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Shouting down an election-denial question embodies the Republicans’ problem

The House Republicans were giddy, boisterous, maybe a little punch-drunk after a lengthy day — at the end of a lengthy several weeks — spent trying to select a new leader for their party’s conference. They had at last landed on one, Rep. Mike Johnson (R-La.), and crowded around him as he answered questions from reporters.

One came from ABC News’s Rachel Scott.

“Mr. Johnson,” she began, “you helped lead the effort to overturn the 2020 election results —”

Johnson began shaking his head, a disappointed look on his face. His colleagues around him began to groan.

“ — do you stand by—” Scott continued, but by then the conference members had decided that no such line of questioning would be allowed.

Loud boos. House Majority Leader Steve Scalise (R-La.), at one point his conference’s selection for the speakership, laughed. Rep. Virginia Foxx (R-N.C.) mockingly told Scott to “shut up” more than once.

Johnson turned his attention away. “Next question,” he said.

Scott didn’t get an answer to her question — though, of course, in a sense she did. But she also managed to unintentionally expose the central reason that the party has taken so long to unify around a leader: It’s still torn between two factions, one beholden to Donald Trump and his politics, and the other not.

As the history books will note, Johnson was the second person nominated to serve as speaker by his party’s conference. Not the second person in total; that number is now up to four in the three weeks since Speaker Kevin McCarthy (R-Calif.) was removed from his position thanks to a motion brought by right-wing Rep. Matt Gaetz (R-Fla.). Johnson was the second nominee on Tuesday.

A few hours earlier, the caucus had settled on Rep. Tom Emmer (R-Minn.), someone generally viewed as acceptable to enough of the party’s two poles to manage the harder task of winning a majority of votes cast by the full House. But Emmer’s forward progress came to a sudden halt, thanks in part to Trump.

Emmer had done the ring-kissing that is expected of Republican congressional leaders. (McCarthy’s trip to Mar-a-Lago in early 2021 is by now the stuff of legend.) But suddenly Trump weighed in against his candidacy, hard. Emmer, the former president wrote on social media, was a RINO, a Republican-in-name-only — a pejorative that Trump generally uses not to reflect a person’s politics but their personal loyalty.

His bid for the speakership had other obstacles, certainly; other legislators, mostly ones closer to Trump, offered criticisms of Emmer’s tenure and views. We are in an era where legislative histories are often stripped of context and converted to litmus tests, and this was quickly deployed against Emmer. But it’s hard to believe that had Trump offered a full-throated endorsement of Emmer this wouldn’t have been more muted.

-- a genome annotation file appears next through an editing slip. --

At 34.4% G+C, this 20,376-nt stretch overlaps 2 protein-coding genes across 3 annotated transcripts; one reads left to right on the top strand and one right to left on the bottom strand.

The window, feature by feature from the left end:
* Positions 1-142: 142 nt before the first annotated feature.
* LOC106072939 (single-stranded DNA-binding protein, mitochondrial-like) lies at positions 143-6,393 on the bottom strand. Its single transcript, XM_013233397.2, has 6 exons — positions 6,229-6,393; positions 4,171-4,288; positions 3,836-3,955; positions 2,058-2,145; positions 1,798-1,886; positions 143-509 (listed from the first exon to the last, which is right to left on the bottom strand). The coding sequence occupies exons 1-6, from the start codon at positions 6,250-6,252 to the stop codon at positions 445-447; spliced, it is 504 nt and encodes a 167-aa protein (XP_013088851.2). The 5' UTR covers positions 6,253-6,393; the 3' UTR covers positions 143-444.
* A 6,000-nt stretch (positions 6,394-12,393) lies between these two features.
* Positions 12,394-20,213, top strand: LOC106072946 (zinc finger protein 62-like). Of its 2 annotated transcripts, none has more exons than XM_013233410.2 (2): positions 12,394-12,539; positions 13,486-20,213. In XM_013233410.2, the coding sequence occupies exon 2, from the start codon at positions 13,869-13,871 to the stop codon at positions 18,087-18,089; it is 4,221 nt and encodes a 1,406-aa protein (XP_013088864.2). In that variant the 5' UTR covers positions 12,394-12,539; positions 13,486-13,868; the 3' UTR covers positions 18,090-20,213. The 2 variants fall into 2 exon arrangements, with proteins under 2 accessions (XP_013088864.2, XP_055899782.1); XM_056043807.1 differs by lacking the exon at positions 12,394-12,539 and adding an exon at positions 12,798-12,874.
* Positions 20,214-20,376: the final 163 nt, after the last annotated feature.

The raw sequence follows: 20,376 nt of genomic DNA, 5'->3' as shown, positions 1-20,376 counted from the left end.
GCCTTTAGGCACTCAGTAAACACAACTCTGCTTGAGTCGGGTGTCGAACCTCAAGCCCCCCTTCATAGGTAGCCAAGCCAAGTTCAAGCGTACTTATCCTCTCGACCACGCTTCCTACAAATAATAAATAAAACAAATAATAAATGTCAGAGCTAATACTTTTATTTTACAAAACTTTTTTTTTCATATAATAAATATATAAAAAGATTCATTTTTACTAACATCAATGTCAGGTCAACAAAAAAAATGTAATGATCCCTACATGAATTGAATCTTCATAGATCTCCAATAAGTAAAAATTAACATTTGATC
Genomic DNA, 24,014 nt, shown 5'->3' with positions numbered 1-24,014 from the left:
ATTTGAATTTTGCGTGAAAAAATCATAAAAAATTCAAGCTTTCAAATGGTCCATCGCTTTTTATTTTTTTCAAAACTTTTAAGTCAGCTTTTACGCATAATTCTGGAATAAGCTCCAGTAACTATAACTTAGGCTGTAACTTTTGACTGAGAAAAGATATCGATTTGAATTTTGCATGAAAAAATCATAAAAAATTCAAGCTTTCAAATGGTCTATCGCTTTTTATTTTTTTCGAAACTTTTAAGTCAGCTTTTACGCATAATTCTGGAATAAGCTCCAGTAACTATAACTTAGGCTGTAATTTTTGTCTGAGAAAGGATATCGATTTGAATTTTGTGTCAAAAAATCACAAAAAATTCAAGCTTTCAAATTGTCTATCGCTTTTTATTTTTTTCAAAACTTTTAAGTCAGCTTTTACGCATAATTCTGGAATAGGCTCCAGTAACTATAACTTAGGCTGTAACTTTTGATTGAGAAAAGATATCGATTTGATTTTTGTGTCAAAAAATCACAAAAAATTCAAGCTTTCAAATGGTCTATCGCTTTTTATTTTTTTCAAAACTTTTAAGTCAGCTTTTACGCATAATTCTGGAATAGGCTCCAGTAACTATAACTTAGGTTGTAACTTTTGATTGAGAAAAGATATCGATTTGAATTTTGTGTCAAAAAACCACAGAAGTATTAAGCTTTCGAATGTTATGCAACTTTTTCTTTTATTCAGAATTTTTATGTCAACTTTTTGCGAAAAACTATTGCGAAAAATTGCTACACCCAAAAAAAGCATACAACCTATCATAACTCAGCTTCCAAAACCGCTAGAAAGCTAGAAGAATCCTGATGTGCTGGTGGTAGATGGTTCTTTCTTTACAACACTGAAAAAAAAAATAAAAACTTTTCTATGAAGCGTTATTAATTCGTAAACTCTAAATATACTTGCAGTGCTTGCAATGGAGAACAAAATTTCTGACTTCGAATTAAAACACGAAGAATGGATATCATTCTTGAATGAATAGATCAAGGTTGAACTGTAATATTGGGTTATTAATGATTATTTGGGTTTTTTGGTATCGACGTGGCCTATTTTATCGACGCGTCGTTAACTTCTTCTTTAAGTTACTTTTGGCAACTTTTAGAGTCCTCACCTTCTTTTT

After all, this wasn’t Rep. Jim Jordan (R-Ohio), the fringe-right megaphone who had been Trump’s initial pick for the job. The opposition McCarthy faced on the House floor in January was generally from his party’s more conservative wing, from legislators whose districts had voted more heavily for Trump in 2020. When Jordan was the nominee for speaker, though, the opposition came from the other side, from less-conservative legislators in districts Trump had won more narrowly or even lost.

Those less-conservative members of the caucus who blocked Jordan weren’t likely to dig in as much against someone who was closer to McCarthy. But the more conservative ones, given the space to do so by Trump, certainly were.

One of those who had ultimately voted against Jordan, Rep. Brian Fitzpatrick (R-Pa.), told reporters about one of the issues that was cited in opposition to Emmer: his failure to vote to reject electors for Joe Biden in January 2021.

This did, in fact, put Emmer in the minority in his conference. Most Republicans who currently serve in the House voted to reject the electors submitted by Arizona or Pennsylvania — not because there was evidence that those states awarded Biden their electoral votes incorrectly but as a demonstration of fealty to Trump’s unrelenting insistence that he’d won the election.

They voted to reject those electors in the hours after the Capitol riot; they took the position that the intended aim of the rioters — subverting the election results — was good, even if the tactics put their own lives at risk.

Scott asked about this at the GOP’s celebratory news conference because Johnson was central to the House effort to call the election results into question. In December 2020, shortly before the electors were formalized and sent to Washington to be counted, Johnson led the effort to get Republican legislators to join an amicus brief in support of a particularly ridiculous legal challenge to the results. (The Supreme Court rejected it out of hand.)